4. If you put your aircraft in your primary business how do you get it out upon sale of the business, or how will it impact your partners? Part of the popularity of single purpose entities for aircraft ownership is driven by the economic needs to separate aircraft burdens and benefits from the primary businesses it supports. Although this can generally be accomplished, there may be significant tax and liability considerations that must be integrated into this operational plan.
Sales and Property Tax Issues
Sales and use taxes on aircraft purchases and maintenance is often controllable through planning. State tax laws relating to sales and use tax often provide exemptions such as resale exemptions, casual sale exemptions, or commercial use exemptions that may be available through proper planning. Aircraft generally travel in interstate commerce and a new area of exposure is emerging where states seek to tax non-resident visitors with use tax for the privilege of landing at their airports. There are limitations imposed by the federal constitution on the right of taxing authorities to tag occasional users, but nonetheless this appears to be a growing area of concern for aircraft operators. Property taxes are also often imposed on aircraft. For resident aircraft they are generally assessed on where the aircraft resides on its assessment date or the majority of the time during the preceding year. This again is an area where states may attempt to tax non-residents who are visiting an airport on the assessment date. Although there may be valid defenses against these tax assessments, states generally have lien rights and the fear and cost of litigation serve as tools of the states to effectively force taxpayers to satisfy questionable tax assessment.
Income Tax Issues
Income tax issues abound for an investment as significant as an aircraft. Although income tax issues are only one element of how an aircraft should be owned and operated, the following considerations often play an important role:
1. Does the aircraft purchase, or its improvements qualify for 100% bonus depreciation, or expensing under Section 179? Bonus depreciation applies only to new equipment, and Section 179 deductions apply only to small business taxpayers and are limited in amount. It is important to recognize that for both bonus depreciation and 179 deduction property only qualifies if it may be depreciated under the Modified Accelerated Cost Recovery System depreciation (MACRS). MACRS depreciation is available only for equipment used more than 50% in business and contains certain limitations for property used for personal purposes and leased to related parties.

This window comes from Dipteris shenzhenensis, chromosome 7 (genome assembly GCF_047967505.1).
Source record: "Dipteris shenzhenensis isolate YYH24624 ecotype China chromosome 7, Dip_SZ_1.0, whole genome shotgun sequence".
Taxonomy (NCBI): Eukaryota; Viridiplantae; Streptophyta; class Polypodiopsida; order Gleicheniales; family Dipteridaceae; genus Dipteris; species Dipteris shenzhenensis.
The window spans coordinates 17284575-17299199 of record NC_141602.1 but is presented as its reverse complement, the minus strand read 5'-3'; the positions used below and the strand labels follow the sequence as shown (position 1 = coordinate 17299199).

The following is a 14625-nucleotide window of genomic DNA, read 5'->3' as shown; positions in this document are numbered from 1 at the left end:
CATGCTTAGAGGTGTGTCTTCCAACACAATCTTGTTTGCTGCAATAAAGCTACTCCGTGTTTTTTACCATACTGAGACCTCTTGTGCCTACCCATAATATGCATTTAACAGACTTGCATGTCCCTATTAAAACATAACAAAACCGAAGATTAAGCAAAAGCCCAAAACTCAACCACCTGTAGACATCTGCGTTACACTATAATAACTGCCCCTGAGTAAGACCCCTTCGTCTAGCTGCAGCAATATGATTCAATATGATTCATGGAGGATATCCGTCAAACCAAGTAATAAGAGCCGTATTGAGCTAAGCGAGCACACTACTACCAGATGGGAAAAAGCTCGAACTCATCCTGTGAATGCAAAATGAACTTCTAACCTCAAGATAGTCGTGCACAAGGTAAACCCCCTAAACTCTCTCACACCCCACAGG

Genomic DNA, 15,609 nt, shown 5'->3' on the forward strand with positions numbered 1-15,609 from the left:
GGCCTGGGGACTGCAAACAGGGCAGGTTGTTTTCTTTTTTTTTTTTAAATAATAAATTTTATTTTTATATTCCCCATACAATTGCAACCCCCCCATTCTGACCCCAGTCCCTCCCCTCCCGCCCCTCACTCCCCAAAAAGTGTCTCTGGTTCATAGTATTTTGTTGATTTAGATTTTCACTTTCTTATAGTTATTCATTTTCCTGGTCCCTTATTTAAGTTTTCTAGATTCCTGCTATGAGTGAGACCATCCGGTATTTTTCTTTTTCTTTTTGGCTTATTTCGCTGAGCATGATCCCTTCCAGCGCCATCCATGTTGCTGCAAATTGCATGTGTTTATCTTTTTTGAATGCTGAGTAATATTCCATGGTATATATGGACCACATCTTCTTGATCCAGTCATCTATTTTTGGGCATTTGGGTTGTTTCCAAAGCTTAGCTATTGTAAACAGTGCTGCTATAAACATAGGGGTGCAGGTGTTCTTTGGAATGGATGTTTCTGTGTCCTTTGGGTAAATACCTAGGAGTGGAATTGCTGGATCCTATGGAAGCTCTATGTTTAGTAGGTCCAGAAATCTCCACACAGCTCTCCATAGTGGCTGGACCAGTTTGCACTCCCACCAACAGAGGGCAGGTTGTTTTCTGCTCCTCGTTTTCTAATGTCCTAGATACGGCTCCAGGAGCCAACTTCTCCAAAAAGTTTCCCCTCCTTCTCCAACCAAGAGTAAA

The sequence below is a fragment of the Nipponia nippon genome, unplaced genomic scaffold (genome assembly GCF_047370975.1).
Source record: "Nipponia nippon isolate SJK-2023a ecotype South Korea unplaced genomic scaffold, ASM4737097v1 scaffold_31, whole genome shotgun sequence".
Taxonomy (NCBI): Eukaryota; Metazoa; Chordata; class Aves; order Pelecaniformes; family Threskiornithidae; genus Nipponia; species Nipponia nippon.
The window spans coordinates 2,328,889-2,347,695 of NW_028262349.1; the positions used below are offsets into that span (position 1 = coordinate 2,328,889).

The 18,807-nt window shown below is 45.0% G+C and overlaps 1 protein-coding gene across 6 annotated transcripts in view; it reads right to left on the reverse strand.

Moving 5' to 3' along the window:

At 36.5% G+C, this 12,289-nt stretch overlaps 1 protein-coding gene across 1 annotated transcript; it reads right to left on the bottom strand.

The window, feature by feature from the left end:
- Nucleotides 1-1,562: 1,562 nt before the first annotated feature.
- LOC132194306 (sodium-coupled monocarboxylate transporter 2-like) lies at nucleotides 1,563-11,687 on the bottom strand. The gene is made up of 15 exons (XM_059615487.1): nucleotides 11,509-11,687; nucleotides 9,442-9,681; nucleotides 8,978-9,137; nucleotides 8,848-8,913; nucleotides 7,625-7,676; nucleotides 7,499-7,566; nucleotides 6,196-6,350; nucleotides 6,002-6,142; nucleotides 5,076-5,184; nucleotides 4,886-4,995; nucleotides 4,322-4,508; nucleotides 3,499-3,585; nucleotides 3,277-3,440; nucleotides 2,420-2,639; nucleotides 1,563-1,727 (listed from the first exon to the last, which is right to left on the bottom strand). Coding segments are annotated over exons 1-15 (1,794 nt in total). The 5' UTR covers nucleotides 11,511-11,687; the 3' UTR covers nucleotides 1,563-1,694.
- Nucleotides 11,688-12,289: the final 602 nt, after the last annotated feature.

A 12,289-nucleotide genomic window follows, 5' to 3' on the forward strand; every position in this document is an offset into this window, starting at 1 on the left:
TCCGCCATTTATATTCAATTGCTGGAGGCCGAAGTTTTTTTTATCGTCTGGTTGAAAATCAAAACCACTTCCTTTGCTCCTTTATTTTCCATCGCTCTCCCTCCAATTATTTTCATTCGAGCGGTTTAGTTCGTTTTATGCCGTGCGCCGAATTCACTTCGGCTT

2. Unclaimed depreciation may be a tax loss. If a taxpayer uses an aircraft in business and deducts the related expenses, but chooses not to depreciate it, the basis of the aircraft is reduced by the amount of depreciation that was not, but could have been, taken. This could result in additional taxable income on the sale of the aircraft.
3. Is the aircraft used for business, or is it a hobby? A business owner must have a genuine expectation of economic profit from the activity in order to deduct expenses in excess of the activity’s income.
4. Is the taxpayer actively engaged in the aircraft business or is it a passive activity, or rental activity? Generally speaking, in order to utilize tax losses, the business involved must not be a rental activity, and the taxpayer must materially participate in it.
5. Does the taxpayer have an income tax basis in the airplane entity? It is important to note that borrowed funds generally constitute basis for a limited liability company taxed as a partnership, but not for an S-corporation.
6. Is the taxpayer at risk in the aircraft activity? There must be potential personal liability should the entity fail to make payments on the underlying asset.
7. Do you qualify for grouping your airplane activity with the businesses it serves? For purposes of passive activity and hobby-loss rules, taxpayers may at times treat assets held in different entities on a combined basis. For example, a company owning two separate subsidiaries, one of which simply owns a plane, and the other of which operates a business, may often, if the subsidiaries together represent a logical economic unit, group the two subsidiaries’ activities in determining whether or not the aircraft is a hobby and whether or not it is an active trade or business. An affirmative election declaring the grouping should be filed with the tax return.